Personal preferences have overthrown trends
Wear the clothes you want to see in the world
Words— Mylène Genty
What weight do trends carry nowadays, when the prairie aesthetic is trending alongside Balenciaga Triple S sneakers? When beige gets a dedicated hashtag (#mybeigelife), whilst neon dominates the streetwear vocabulary? Do you feel like the best version of yourself is exemplified through slim fitting clothes or body-obscuring garments? We sometimes identify and gravitate towards some aesthetics to such an extent that we don’t always consider the other end of the spectrum. By venturing outside your social circle (and you don’t need to go far) you might find your definition of what’s trending to be completely discredited.
In the strictest sense, a trend is a ‘prevailing tendency or inclination’. We can also look to the typical production adoption curve which sets five different trend stages — through the wearer. Up the curve are the Innovators - the Kanye or Phoebe Philo of this world, depending on your point of view. Then comes the Early Adopters or the ‘Visionaries’ — you might know one, but likely just one. Next is the Early Majority, the Late Majority and the Laggards. The further up the curve, the fewer people there are—the further down, the more people there are.
While this scheme is interesting, it’s becoming harder and harder to box people in and set finite trends. Everybody’s taking over media channels, and with this shift comes a proliferation of point of views, and the same goes for fashion. Trends are no longer are a definite set of laws determined by fashion editors. Every subculture can now have a platform to reach out to a vast amount of like-minded people. It may sometimes seem like we all dress the same, but if you look the right way, you’ll see that fashion has never been so diverse.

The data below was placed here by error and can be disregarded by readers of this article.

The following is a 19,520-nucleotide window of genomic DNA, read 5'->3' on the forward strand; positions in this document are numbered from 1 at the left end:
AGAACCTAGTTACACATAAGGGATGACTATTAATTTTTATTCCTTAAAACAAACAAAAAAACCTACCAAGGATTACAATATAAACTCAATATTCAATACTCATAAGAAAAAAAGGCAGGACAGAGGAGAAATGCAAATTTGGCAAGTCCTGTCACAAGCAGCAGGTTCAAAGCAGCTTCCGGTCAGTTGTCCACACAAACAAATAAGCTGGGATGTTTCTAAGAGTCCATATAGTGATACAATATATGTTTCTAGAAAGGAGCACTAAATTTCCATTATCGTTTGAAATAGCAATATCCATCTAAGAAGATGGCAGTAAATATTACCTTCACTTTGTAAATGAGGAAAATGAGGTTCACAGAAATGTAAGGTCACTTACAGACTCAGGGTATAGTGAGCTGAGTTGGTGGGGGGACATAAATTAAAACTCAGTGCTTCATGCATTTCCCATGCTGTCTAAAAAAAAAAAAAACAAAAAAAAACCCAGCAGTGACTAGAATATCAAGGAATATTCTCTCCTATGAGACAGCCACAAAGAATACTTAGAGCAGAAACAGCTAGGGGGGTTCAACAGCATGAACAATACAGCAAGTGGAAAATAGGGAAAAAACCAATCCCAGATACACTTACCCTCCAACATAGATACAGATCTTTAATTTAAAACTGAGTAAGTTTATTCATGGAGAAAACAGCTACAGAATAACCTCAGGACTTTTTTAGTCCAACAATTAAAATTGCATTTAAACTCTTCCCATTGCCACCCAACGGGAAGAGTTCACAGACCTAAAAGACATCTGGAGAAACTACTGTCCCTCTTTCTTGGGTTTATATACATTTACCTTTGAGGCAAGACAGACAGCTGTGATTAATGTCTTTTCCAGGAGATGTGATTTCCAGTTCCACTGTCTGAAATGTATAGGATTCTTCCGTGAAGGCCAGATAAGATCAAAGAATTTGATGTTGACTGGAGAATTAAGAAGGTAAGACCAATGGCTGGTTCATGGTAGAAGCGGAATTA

Nowadays, it could be said that there are as many trends as there are identities, (granted, certain silhouettes and key pieces tend to break from the crowd), but do these even still qualify as trends or has personal preference essentially overthrown the trend? If you're still trying to wrap your head around this, we've pinpointed three of them.
XXS or XXL? People still wear mediums, sure, but the most interesting experiments are made through exaggerated sizing. While there’s a lot of people out there who seem to enjoy tight and stretchy fabrics, there seem to be just as many people who prefer experimenting with cuts that go beyond the boyfriend fit. The beauty of it all is that you don’t even have to pick a team: you can do both at the same time. Pairing slim fitted top with a pair of wide pair of pants, or just taking a size up from your usual will do more than balance the proportion of your outfit, it will also highlight your silhouette in a clever fashion.
Soft or flashy
The beige movement has gained a lot of traction in the past months — the well-curated Instagram feeds of tastemakers makes it hard not to succumb to the trend. The secret of this colour resides in the way it feels warm, cozy and effortless. It’s more than a colour: it’s a theme of its own. You’ll often see it in a set of breathable fabrics like cotton, burlap and linen, which evoke a nice summer in the countryside. For those in need brighter tones, neon has got you covered. Because ultra bright colours evoke a sense of action, it’s only natural that they became associated with athletic wear. There’s no favouritism here though: you can pick your own favourite colour.
When classy meets casual
This one styling trick naturally offers a great middle ground, because it can please anyone, regardless of the aesthetic preferences. Pairing traditional pieces with laid-back items is an easy way to get your outfit to stand out from the crowd. We’re getting accustomed to seeing sneakers paired with business suits — what if we tried wearing heels with mom jeans, or a blazer with biker shorts?
The greatest takeaway from the democratization of trends is that it gets easier to showcase a truer and more unique style. After all, Coco Chanel said it best: "Fashion changes, but style endures."
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